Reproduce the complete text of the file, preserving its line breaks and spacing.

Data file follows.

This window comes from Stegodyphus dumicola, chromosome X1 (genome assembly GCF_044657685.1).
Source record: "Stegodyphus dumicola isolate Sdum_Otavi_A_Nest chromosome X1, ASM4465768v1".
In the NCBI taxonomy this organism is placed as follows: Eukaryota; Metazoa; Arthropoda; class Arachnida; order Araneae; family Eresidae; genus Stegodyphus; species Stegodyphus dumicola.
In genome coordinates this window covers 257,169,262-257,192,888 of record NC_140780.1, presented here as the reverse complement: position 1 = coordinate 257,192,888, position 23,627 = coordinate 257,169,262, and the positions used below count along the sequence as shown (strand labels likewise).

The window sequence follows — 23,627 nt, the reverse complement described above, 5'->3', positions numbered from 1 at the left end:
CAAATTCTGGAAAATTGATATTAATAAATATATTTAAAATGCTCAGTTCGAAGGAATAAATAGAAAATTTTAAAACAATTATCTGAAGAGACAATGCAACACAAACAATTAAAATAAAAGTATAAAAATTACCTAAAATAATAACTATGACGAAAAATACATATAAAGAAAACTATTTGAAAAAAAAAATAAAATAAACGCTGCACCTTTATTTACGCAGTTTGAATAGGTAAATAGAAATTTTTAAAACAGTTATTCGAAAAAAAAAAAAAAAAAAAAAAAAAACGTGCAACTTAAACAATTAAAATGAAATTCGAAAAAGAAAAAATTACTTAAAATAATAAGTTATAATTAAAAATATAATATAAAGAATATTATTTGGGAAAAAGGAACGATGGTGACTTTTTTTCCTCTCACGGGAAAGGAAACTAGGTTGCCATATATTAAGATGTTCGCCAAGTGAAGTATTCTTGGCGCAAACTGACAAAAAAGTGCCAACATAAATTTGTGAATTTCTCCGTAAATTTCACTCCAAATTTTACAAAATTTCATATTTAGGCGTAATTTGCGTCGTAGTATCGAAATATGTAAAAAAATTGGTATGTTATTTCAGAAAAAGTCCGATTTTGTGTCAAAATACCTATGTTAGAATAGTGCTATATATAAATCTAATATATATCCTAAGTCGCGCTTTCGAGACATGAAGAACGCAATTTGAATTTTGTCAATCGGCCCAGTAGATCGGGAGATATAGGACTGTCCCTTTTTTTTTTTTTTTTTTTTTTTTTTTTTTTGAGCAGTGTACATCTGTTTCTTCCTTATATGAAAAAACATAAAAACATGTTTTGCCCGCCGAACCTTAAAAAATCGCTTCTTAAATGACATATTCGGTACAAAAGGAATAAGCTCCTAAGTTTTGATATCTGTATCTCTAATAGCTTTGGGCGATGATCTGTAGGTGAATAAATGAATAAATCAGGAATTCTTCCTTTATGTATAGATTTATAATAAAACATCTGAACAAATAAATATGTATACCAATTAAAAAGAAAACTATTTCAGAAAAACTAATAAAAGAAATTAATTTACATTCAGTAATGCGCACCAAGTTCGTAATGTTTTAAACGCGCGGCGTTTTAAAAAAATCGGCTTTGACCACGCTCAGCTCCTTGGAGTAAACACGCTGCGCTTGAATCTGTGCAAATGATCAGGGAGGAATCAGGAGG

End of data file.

This window comes from Stegodyphus dumicola, chromosome X1 (genome assembly GCF_044657685.1).
Source record: "Stegodyphus dumicola isolate Sdum_Otavi_A_Nest chromosome X1, ASM4465768v1".
In the NCBI taxonomy this organism is placed as follows: Eukaryota; Metazoa; Arthropoda; class Arachnida; order Araneae; family Eresidae; genus Stegodyphus; species Stegodyphus dumicola.
In genome coordinates this window covers 257,169,262-257,192,888 of record NC_140780.1, presented here as the reverse complement: position 1 = coordinate 257,192,888, position 23,627 = coordinate 257,169,262, and the positions used below count along the sequence as shown (strand labels likewise).

The window sequence follows — 23,627 nt, the reverse complement described above, 5'->3', positions numbered from 1 at the left end:
CAAATTCTGGAAAATTGATATTAATAAATATATTTAAAATGCTCAGTTCGAAGGAATAAATAGAAAATTTTAAAACAATTATCTGAAGAGACAATGCAACACAAACAATTAAAATAAAAGTATAAAAATTACCTAAAATAATAACTATGACGAAAAATACATATAAAGAAAACTATTTGAAAAAAAAAATAAAATAAACGCTGCACCTTTATTTACGCAGTTTGAATAGGTAAATAGAAATTTTTAAAACAGTTATTCGAAAAAAAAAAAAAAAAAAAAAAAAAACGTGCAACTTAAACAATTAAAATGAAATTCGAAAAAGAAAAAATTACTTAAAATAATAAGTTATAATTAAAAATATAATATAAAGAATATTATTTGGGAAAAAGGAACGATGGTGACTTTTTTTCCTCTCACGGGAAAGGAAACTAGGTTGCCATATATTAAGATGTTCGCCAAGTGAAGTATTCTTGGCGCAAACTGACAAAAAAGTGCCAACATAAATTTGTGAATTTCTCCGTAAATTTCACTCCAAATTTTACAAAATTTCATATTTAGGCGTAATTTGCGTCGTAGTATCGAAATATGTAAAAAAATTGGTATGTTATTTCAGAAAAAGTCCGATTTTGTGTCAAAATACCTATGTTAGAATAGTGCTATATATAAATCTAATATATATCCTAAGTCGCGCTTTCGAGACATGAAGAACGCAATTTGAATTTTGTCAATCGGCCCAGTAGATCGGGAGATATAGGACTGTCCCTTTTTTTTTTTTTTTTTTTTTTTTTTTTTTTGAGCAGTGTACATCTGTTTCTTCCTTATATGAAAAAACATAAAAACATGTTTTGCCCGCCGAACCTTAAAAAATCGCTTCTTAAATGACATATTCGGTACAAAAGGAATAAGCTCCTAAGTTTTGATATCTGTATCTCTAATAGCTTTGGGCGATGATCTGTAGGTGAATAAATGAATAAATCAGGAATTCTTCCTTTATGTATAGATTTATAATAAAACATCTGAACAAATAAATATGTATACCAATTAAAAAGAAAACTATTTCAGAAAAACTAATAAAAGAAATTAATTTACATTCAGTAATGCGCACCAAGTTCGTAATGTTTTAAACGCGCGGCGTTTTAAAAAAATCGGCTTTGACCACGCTCAGCTCCTTGGAGTAAACACGCTGCGCTTGAATCTGTGCAAATGATCAGGGAGGAATCAGGAGG